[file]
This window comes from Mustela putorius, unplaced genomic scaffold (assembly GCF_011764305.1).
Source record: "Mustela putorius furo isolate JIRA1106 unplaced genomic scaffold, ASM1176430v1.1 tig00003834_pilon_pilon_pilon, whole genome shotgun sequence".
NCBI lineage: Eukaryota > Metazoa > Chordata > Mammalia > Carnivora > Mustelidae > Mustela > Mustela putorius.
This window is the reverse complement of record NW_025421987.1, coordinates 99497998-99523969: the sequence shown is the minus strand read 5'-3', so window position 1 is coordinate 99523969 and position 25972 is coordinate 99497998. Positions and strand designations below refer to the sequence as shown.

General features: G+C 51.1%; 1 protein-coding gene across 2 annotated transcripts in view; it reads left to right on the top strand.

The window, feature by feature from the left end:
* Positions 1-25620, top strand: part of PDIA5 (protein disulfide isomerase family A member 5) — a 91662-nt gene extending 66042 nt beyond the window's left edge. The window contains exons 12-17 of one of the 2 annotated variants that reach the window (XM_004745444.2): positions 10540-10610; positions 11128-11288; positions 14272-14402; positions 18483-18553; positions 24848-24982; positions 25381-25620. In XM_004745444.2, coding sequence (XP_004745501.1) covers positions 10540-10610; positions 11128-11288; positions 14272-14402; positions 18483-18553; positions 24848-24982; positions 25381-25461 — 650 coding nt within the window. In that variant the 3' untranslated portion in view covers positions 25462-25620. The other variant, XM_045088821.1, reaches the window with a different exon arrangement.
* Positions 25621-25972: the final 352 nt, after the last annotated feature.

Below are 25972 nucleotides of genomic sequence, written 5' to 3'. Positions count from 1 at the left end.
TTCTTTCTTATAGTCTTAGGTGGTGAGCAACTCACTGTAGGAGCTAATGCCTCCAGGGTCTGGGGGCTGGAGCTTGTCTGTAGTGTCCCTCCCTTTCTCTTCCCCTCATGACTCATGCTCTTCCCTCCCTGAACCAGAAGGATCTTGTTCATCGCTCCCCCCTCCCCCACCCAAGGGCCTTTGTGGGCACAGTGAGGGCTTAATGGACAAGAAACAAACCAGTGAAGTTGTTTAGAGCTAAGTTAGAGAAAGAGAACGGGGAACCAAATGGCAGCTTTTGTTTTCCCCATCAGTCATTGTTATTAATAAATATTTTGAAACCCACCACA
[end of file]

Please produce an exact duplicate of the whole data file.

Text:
This window comes from Mustela putorius, unplaced genomic scaffold (assembly GCF_011764305.1).
Source record: "Mustela putorius furo isolate JIRA1106 unplaced genomic scaffold, ASM1176430v1.1 tig00003834_pilon_pilon_pilon, whole genome shotgun sequence".
NCBI lineage: Eukaryota > Metazoa > Chordata > Mammalia > Carnivora > Mustelidae > Mustela > Mustela putorius.
This window is the reverse complement of record NW_025421987.1, coordinates 99497998-99523969: the sequence shown is the minus strand read 5'-3', so window position 1 is coordinate 99523969 and position 25972 is coordinate 99497998. Positions and strand designations below refer to the sequence as shown.

General features: G+C 51.1%; 1 protein-coding gene across 2 annotated transcripts in view; it reads left to right on the top strand.

The window, feature by feature from the left end:
* Positions 1-25620, top strand: part of PDIA5 (protein disulfide isomerase family A member 5) — a 91662-nt gene extending 66042 nt beyond the window's left edge. The window contains exons 12-17 of one of the 2 annotated variants that reach the window (XM_004745444.2): positions 10540-10610; positions 11128-11288; positions 14272-14402; positions 18483-18553; positions 24848-24982; positions 25381-25620. In XM_004745444.2, coding sequence (XP_004745501.1) covers positions 10540-10610; positions 11128-11288; positions 14272-14402; positions 18483-18553; positions 24848-24982; positions 25381-25461 — 650 coding nt within the window. In that variant the 3' untranslated portion in view covers positions 25462-25620. The other variant, XM_045088821.1, reaches the window with a different exon arrangement.
* Positions 25621-25972: the final 352 nt, after the last annotated feature.

Below are 25972 nucleotides of genomic sequence, written 5' to 3'. Positions count from 1 at the left end.
TTCTTTCTTATAGTCTTAGGTGGTGAGCAACTCACTGTAGGAGCTAATGCCTCCAGGGTCTGGGGGCTGGAGCTTGTCTGTAGTGTCCCTCCCTTTCTCTTCCCCTCATGACTCATGCTCTTCCCTCCCTGAACCAGAAGGATCTTGTTCATCGCTCCCCCCTCCCCCACCCAAGGGCCTTTGTGGGCACAGTGAGGGCTTAATGGACAAGAAACAAACCAGTGAAGTTGTTTAGAGCTAAGTTAGAGAAAGAGAACGGGGAACCAAATGGCAGCTTTTGTTTTCCCCATCAGTCATTGTTATTAATAAATATTTTGAAACCCACCACA